A new study of email traffic between countries finds some patterns:
The Internet was supposed to let us bridge continents and cultures like never before. But after analyzing more than 10 million e-mails from Yahoo! mail, a team of computer researchers noticed an interesting phenomenon: E-mails tend to flow much more frequently between countries with certain economic and cultural similarities.
Among the factors that matter are GDP, trade, language, non-Commonwealth colonial relations, and a couple of academic-sounding cultural metrics, like power-distance, individualism, masculinity and uncertainty…
To this point, of course, the study amounts to little more than very interesting trivia. The real conclusion comes toward the end, when the researchers posit it as possible evidence for Samuel Huntington’s controversial “Clash of Civilizations” theory. From the paper:
In this respect we cautiously assign a level of validity to Huntington’s contentions, with a few caveats. The ?rst issue was already mentioned – overlap between civilizations and other factors contributing to countries’ level of association. Huntington’s thesis is clearly re?ected in the graph presented in Figure 3, but some of these civilizational clusters are found to be explained by other factors in Table 5. The second limitation concerns the fact that we investigated a communication network. There is no necessary “clash” between countries that do not communicate, and Huntington’s thesis was concerned primarily with ethnic con?ict.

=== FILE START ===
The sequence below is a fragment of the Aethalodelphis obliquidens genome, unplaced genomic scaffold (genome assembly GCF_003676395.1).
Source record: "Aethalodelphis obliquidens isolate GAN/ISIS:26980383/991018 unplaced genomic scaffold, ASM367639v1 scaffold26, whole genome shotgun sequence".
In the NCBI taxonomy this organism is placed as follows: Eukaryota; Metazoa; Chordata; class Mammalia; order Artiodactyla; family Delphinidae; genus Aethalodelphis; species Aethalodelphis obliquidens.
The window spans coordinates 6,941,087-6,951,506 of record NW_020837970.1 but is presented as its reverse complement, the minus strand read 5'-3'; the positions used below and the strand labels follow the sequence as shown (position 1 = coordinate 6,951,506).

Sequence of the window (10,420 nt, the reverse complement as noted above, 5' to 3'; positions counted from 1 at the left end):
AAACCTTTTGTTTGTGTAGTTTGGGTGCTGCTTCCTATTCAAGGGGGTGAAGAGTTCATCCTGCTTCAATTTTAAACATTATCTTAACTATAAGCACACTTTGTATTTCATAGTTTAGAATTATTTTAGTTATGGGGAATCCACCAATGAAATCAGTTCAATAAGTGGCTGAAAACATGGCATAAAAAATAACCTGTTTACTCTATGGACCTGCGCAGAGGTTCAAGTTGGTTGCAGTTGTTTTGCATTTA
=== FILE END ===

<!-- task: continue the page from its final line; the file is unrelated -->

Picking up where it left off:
Interesting what can be done with data from more than 10 million emails.
I wonder if it is even worth doing this analysis at the country level. Isn’t this too broad? Aren’t there likely to be important patterns within and across countries that are obscured by this broader lens?
Another possible issue: is Yahoo mail a representative sample of emails or does it provide a particular slice of of email traffic? I would assume it involves more personal email as opposed to business activity.